A unique opportunity came my way this month. Bangor’s Penobscot Theatre Company, unwilling to risk live audiences, invited me and four other Maine writers to compose ghost stories that will be performed and produced as an audio entertainment, the first show of their re-visioned fall season. Even better – they agreed to let me write mine as an old-fashioned rhyming ballad, set in Maine’s Cranberry Isles.
I did some reading on the lost art of the balladeer. Before the prevalence of print material, sung ballads were the primary source of story-telling and history-keeping. An ancient book on the shelf of Sutton Island, called “Minstrelsy of Maine,” says:
“It is not so much the extension of the art of reading and the cheapness and the abundance of print which have made the ballad out of date…but a change from the supremacy of the ear to that of the eye.”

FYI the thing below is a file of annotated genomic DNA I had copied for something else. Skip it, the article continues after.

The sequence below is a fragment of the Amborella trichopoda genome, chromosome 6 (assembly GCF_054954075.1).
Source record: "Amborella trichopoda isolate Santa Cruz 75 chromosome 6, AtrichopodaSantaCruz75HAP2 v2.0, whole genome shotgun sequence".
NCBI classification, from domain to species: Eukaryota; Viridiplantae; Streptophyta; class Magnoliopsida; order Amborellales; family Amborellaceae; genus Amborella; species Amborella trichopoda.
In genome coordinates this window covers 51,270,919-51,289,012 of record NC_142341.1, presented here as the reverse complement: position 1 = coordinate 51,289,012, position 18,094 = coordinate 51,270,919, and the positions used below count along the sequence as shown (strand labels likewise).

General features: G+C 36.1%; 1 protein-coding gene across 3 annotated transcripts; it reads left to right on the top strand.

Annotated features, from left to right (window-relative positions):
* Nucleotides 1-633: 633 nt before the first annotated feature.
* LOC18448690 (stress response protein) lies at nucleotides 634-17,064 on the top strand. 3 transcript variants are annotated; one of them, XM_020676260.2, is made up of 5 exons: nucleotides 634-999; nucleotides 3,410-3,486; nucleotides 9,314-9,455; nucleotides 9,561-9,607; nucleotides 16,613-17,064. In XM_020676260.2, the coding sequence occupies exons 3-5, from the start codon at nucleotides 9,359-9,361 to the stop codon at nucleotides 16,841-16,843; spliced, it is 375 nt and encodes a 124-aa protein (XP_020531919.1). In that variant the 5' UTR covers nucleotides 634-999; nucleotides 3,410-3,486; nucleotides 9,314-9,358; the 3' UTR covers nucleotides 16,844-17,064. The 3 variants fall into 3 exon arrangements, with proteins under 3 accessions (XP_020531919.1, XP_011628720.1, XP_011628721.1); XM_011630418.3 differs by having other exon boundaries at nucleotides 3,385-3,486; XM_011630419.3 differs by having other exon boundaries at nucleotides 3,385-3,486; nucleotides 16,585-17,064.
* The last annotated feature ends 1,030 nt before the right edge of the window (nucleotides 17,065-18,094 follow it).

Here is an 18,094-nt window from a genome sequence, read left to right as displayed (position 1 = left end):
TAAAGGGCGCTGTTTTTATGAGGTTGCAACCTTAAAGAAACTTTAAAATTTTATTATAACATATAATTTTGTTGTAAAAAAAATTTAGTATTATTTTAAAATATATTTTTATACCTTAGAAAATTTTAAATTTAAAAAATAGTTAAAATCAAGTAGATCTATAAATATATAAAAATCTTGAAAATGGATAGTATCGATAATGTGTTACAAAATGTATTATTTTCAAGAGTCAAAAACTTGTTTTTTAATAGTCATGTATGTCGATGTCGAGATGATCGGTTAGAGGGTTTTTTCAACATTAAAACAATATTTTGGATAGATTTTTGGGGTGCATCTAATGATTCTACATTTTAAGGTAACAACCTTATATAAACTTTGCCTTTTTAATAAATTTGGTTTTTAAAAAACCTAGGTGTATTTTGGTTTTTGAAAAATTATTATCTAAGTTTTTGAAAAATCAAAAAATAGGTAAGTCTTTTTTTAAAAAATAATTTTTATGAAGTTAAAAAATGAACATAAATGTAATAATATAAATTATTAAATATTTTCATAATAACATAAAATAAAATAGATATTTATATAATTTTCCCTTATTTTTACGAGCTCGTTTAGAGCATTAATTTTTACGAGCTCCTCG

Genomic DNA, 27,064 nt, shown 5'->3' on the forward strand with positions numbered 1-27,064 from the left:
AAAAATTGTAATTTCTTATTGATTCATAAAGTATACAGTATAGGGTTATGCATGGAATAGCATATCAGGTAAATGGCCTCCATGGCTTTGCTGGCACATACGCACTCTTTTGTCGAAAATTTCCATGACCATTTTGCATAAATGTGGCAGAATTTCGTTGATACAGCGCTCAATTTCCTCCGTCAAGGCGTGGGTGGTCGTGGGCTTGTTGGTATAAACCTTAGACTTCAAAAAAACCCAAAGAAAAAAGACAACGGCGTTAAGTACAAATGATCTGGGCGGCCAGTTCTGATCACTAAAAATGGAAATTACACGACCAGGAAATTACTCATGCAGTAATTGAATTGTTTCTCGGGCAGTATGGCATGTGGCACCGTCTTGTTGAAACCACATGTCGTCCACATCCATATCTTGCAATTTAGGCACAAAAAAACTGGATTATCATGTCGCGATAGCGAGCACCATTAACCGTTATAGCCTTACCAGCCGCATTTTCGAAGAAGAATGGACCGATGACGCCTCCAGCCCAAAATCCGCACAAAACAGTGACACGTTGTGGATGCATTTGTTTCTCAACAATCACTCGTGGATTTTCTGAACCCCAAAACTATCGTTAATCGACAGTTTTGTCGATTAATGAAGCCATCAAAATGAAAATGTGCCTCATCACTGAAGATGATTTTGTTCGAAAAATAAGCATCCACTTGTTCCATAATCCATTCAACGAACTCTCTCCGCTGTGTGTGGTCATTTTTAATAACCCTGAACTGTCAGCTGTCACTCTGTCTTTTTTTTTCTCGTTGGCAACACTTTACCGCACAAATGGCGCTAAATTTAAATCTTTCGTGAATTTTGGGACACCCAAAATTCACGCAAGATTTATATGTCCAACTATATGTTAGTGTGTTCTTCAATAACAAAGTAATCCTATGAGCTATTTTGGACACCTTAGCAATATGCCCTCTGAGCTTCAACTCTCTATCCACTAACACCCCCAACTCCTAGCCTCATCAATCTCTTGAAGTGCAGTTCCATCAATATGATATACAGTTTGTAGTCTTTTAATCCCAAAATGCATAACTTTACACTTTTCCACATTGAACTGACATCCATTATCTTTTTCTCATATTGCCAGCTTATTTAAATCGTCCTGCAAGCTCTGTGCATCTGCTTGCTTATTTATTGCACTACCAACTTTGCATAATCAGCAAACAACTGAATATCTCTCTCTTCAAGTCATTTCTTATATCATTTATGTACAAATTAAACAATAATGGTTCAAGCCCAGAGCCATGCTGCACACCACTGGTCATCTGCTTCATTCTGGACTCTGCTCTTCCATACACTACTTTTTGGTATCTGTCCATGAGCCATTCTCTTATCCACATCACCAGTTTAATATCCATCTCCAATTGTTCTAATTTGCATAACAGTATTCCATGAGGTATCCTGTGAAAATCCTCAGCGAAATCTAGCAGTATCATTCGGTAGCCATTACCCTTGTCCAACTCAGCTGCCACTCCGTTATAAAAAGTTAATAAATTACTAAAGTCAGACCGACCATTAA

As a longtime devotee of “the ear” – music, rhyme, rhythm, song – this concept grabbed me. I also used the opportunity to connect with Rachel Field in a literary way, since I used her biography of Samuel Hadlock as my jumping off point.
Tune in! Give supremacy to your ear!
My 60th year in 60,000 words
Day 361: 196 words, TOTAL = 59,059; 941 remaining
Robin Clifford Wood is a writer and writing teacher. She lives in central Maine with her husband and dogs, loves to be outdoors, and enjoys ever-expanding horizons through her grown children and their multi-species families.